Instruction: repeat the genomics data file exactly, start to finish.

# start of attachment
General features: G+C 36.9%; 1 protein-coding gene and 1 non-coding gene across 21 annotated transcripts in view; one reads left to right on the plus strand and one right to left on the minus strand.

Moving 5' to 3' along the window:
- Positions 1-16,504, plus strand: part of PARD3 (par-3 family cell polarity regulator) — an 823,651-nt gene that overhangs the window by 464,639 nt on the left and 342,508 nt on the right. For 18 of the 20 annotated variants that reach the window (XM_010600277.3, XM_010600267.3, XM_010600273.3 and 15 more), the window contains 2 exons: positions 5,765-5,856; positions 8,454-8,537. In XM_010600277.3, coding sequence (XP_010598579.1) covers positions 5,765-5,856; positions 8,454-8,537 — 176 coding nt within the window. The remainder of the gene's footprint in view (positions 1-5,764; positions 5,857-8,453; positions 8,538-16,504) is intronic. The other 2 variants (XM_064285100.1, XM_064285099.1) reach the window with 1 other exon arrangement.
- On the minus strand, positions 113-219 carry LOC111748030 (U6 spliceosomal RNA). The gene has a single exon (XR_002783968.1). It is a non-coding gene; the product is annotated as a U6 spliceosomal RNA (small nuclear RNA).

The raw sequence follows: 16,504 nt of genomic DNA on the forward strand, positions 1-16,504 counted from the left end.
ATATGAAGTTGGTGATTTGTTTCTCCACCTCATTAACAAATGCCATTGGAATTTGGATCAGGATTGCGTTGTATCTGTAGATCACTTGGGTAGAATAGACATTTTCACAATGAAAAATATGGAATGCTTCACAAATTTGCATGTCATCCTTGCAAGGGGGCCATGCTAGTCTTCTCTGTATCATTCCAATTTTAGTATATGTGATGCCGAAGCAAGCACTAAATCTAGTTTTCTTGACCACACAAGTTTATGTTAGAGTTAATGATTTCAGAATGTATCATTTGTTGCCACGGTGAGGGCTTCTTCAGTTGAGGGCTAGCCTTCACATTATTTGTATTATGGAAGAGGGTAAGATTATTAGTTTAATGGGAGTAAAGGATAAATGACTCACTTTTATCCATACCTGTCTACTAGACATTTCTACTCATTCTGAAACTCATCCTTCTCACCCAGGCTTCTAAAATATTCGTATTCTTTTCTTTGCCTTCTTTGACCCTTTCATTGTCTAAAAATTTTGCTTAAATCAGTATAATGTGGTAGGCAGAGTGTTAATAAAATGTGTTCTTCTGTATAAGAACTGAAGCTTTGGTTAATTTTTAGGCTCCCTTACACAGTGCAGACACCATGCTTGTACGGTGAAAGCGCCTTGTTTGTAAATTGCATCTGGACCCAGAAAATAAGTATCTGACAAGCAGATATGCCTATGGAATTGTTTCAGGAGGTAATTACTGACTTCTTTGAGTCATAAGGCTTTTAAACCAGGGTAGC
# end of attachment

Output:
General features: G+C 36.9%; 1 protein-coding gene and 1 non-coding gene across 21 annotated transcripts in view; one reads left to right on the plus strand and one right to left on the minus strand.

Moving 5' to 3' along the window:
- Positions 1-16,504, plus strand: part of PARD3 (par-3 family cell polarity regulator) — an 823,651-nt gene that overhangs the window by 464,639 nt on the left and 342,508 nt on the right. For 18 of the 20 annotated variants that reach the window (XM_010600277.3, XM_010600267.3, XM_010600273.3 and 15 more), the window contains 2 exons: positions 5,765-5,856; positions 8,454-8,537. In XM_010600277.3, coding sequence (XP_010598579.1) covers positions 5,765-5,856; positions 8,454-8,537 — 176 coding nt within the window. The remainder of the gene's footprint in view (positions 1-5,764; positions 5,857-8,453; positions 8,538-16,504) is intronic. The other 2 variants (XM_064285100.1, XM_064285099.1) reach the window with 1 other exon arrangement.
- On the minus strand, positions 113-219 carry LOC111748030 (U6 spliceosomal RNA). The gene has a single exon (XR_002783968.1). It is a non-coding gene; the product is annotated as a U6 spliceosomal RNA (small nuclear RNA).

The raw sequence follows: 16,504 nt of genomic DNA on the forward strand, positions 1-16,504 counted from the left end.
ATATGAAGTTGGTGATTTGTTTCTCCACCTCATTAACAAATGCCATTGGAATTTGGATCAGGATTGCGTTGTATCTGTAGATCACTTGGGTAGAATAGACATTTTCACAATGAAAAATATGGAATGCTTCACAAATTTGCATGTCATCCTTGCAAGGGGGCCATGCTAGTCTTCTCTGTATCATTCCAATTTTAGTATATGTGATGCCGAAGCAAGCACTAAATCTAGTTTTCTTGACCACACAAGTTTATGTTAGAGTTAATGATTTCAGAATGTATCATTTGTTGCCACGGTGAGGGCTTCTTCAGTTGAGGGCTAGCCTTCACATTATTTGTATTATGGAAGAGGGTAAGATTATTAGTTTAATGGGAGTAAAGGATAAATGACTCACTTTTATCCATACCTGTCTACTAGACATTTCTACTCATTCTGAAACTCATCCTTCTCACCCAGGCTTCTAAAATATTCGTATTCTTTTCTTTGCCTTCTTTGACCCTTTCATTGTCTAAAAATTTTGCTTAAATCAGTATAATGTGGTAGGCAGAGTGTTAATAAAATGTGTTCTTCTGTATAAGAACTGAAGCTTTGGTTAATTTTTAGGCTCCCTTACACAGTGCAGACACCATGCTTGTACGGTGAAAGCGCCTTGTTTGTAAATTGCATCTGGACCCAGAAAATAAGTATCTGACAAGCAGATATGCCTATGGAATTGTTTCAGGAGGTAATTACTGACTTCTTTGAGTCATAAGGCTTTTAAACCAGGGTAGC